With nearly 40 years of ministry experience, Thom Rainer has spent a lifetime committed to the growth and health of local churches across North America.
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  • Totally agree with the 7 things…. Hate be the devil’s advocate here but how do you handle the preacher’s kid when you see them get away with things that other children get reprimanded for?

    • Then don’t advocate for the devil. What you saw is only what you saw. I would bet all the money in my bank account that the amount of scrutiny and criticism these young pk’s get outweigh what little you witnessed by a ratio of 100 to 1. And why in God’s name are you even worried about how to handle what the pk “got away” with? THEY ARE NOT YOURS TO HANDLE! What gives you the right?! Your church is paying the pastor. It’s not a buy 1 get the rest of the family free blue light special. Are you kidding!? As in, not your business. As in, Focus On Your Own Damn Family.

      P.s. YES, already. I am a pastors kid too.

  • Jeannie Davis says on

    I don’t know if this response has been written, I didn’t have time to read through all the responses. My husband is a pastor and the one about don’t call them PK’s was so real to me. I get the same treatment as a “Pastor’s wife.” I would also add that Minister’s children also have a brain! Everyone thinks that they answer with what their parents “think” they should answer with. Our daughter studies the bible on her own and is very knowledgeable about it. She doesn’t do this because she is a “PK”, she does it because she has a love for God that I haven’t seen in a teen in a long time. She is 16.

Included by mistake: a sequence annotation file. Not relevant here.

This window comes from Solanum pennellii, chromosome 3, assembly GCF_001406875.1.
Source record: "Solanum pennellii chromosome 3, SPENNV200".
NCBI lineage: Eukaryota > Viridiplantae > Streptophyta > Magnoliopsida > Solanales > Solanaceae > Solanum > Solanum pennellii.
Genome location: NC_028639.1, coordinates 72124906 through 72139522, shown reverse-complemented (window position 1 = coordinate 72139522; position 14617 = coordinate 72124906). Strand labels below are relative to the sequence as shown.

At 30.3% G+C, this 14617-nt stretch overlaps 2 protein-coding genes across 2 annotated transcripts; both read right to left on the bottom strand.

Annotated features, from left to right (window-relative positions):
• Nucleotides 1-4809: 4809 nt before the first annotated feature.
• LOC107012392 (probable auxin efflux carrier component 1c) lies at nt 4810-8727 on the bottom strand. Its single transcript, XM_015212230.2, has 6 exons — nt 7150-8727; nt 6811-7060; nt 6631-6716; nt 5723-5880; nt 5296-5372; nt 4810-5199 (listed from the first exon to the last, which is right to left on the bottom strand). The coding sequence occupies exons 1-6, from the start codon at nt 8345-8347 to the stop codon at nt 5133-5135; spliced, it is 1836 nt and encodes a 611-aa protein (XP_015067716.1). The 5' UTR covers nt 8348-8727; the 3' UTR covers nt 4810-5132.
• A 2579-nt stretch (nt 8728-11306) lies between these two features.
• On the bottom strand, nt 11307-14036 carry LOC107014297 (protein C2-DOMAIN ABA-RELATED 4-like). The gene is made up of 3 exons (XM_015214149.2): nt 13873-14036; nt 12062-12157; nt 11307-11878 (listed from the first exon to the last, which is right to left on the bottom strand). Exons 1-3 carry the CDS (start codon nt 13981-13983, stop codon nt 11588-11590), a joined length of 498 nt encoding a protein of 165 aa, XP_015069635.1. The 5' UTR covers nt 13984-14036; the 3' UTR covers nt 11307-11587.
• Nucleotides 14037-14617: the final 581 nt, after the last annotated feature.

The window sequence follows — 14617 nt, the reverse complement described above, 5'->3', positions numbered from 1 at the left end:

• Thank you for the post. As a young pastor with four daughters, this issue has presented itself from time to time. After asking questions, it seems that the dilemma in many people’s minds is bad teaching. I am afraid that pastor’s children are overly scrutinized because of wrong teaching regarding pastoral qualifications – “he must rule his house well”. This has come to mean that a child cannot be a child – ever! From my perspective many of these expectations are being placed on children who have not even made professions of faith. This then only succeeds in promoting a form of idolatry! (external spiritual do-gooders). I am thankful to be in a place of ministry where there is room for every person to make mistakes and to grow in their faith. Certainly, these sentiments are curtailed through gracious teaching and authentic living! Pastors – may The Lord grant us the grace to lead our families and God’s churches to a genuine and growing relationship with Him.